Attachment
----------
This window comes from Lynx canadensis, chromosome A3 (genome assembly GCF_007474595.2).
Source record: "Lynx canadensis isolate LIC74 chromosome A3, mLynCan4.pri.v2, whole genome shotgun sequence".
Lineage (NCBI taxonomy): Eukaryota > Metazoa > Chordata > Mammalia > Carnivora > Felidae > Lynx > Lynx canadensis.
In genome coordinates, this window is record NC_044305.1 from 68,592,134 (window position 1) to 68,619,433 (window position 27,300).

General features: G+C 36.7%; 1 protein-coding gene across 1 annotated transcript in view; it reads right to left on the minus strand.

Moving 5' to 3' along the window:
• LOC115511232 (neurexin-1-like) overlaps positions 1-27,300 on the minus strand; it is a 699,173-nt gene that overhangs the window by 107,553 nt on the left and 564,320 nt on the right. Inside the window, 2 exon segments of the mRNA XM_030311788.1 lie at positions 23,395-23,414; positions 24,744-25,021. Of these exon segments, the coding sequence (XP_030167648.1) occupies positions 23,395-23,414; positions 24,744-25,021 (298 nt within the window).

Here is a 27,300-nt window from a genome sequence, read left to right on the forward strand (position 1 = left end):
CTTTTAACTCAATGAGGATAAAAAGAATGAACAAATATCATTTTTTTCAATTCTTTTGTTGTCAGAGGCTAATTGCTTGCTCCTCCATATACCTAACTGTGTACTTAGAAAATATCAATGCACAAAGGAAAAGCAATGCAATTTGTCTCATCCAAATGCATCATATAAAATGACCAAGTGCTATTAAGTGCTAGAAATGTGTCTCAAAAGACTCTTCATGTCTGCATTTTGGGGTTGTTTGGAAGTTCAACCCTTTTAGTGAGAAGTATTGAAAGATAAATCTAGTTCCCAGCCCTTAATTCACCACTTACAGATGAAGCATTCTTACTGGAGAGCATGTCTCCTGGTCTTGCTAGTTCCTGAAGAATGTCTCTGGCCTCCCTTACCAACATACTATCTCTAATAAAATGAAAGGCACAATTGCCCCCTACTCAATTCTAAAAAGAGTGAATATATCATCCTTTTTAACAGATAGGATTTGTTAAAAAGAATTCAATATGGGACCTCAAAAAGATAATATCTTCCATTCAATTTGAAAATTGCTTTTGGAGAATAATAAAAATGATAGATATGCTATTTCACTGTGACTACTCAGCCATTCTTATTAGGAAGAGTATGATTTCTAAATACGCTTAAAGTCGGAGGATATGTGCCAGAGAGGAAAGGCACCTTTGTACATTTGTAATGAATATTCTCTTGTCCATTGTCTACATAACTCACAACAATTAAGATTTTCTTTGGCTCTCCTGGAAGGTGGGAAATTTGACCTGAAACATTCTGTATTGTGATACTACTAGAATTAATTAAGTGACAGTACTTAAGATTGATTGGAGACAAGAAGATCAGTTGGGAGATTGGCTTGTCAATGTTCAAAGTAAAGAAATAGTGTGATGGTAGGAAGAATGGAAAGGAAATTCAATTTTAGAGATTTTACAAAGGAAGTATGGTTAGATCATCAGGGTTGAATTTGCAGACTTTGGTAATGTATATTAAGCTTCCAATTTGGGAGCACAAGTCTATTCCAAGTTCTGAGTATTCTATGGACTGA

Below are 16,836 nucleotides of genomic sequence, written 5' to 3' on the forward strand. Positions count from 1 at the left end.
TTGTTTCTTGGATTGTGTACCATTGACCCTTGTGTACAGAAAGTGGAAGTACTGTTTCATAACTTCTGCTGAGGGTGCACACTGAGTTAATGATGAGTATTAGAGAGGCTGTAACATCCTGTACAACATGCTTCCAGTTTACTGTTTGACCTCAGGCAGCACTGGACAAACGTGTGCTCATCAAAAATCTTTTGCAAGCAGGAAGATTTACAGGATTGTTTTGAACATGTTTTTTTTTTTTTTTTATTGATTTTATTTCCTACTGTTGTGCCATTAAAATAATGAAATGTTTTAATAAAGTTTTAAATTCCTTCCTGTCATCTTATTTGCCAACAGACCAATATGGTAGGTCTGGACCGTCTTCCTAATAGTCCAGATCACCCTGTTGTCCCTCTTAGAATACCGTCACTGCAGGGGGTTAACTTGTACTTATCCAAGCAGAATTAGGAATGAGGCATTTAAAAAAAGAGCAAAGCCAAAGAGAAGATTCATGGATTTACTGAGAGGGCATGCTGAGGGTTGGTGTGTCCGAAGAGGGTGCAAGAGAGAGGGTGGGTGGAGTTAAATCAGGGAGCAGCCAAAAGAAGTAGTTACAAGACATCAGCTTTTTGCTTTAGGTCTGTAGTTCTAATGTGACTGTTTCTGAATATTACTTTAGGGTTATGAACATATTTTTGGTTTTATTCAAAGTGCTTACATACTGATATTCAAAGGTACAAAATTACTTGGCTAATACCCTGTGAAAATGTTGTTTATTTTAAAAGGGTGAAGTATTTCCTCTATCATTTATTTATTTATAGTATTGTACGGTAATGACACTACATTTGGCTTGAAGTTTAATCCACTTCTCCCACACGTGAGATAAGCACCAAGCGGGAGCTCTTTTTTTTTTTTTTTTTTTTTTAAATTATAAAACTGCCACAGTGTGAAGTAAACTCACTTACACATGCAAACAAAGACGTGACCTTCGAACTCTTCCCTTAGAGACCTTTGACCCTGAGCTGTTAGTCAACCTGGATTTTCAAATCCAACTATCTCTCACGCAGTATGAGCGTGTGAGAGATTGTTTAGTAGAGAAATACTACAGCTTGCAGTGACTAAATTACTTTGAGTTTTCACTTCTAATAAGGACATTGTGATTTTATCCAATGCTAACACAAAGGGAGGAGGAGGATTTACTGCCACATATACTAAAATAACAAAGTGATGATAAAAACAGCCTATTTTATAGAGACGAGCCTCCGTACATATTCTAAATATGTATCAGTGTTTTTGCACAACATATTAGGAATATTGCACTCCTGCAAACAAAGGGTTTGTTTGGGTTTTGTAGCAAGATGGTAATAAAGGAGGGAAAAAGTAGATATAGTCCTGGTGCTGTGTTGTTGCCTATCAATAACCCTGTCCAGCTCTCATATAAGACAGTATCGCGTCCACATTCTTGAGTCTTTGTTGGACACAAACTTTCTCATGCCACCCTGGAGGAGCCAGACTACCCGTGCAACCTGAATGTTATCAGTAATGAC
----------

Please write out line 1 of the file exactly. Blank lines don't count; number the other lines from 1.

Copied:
This window comes from Lynx canadensis, chromosome A3 (genome assembly GCF_007474595.2).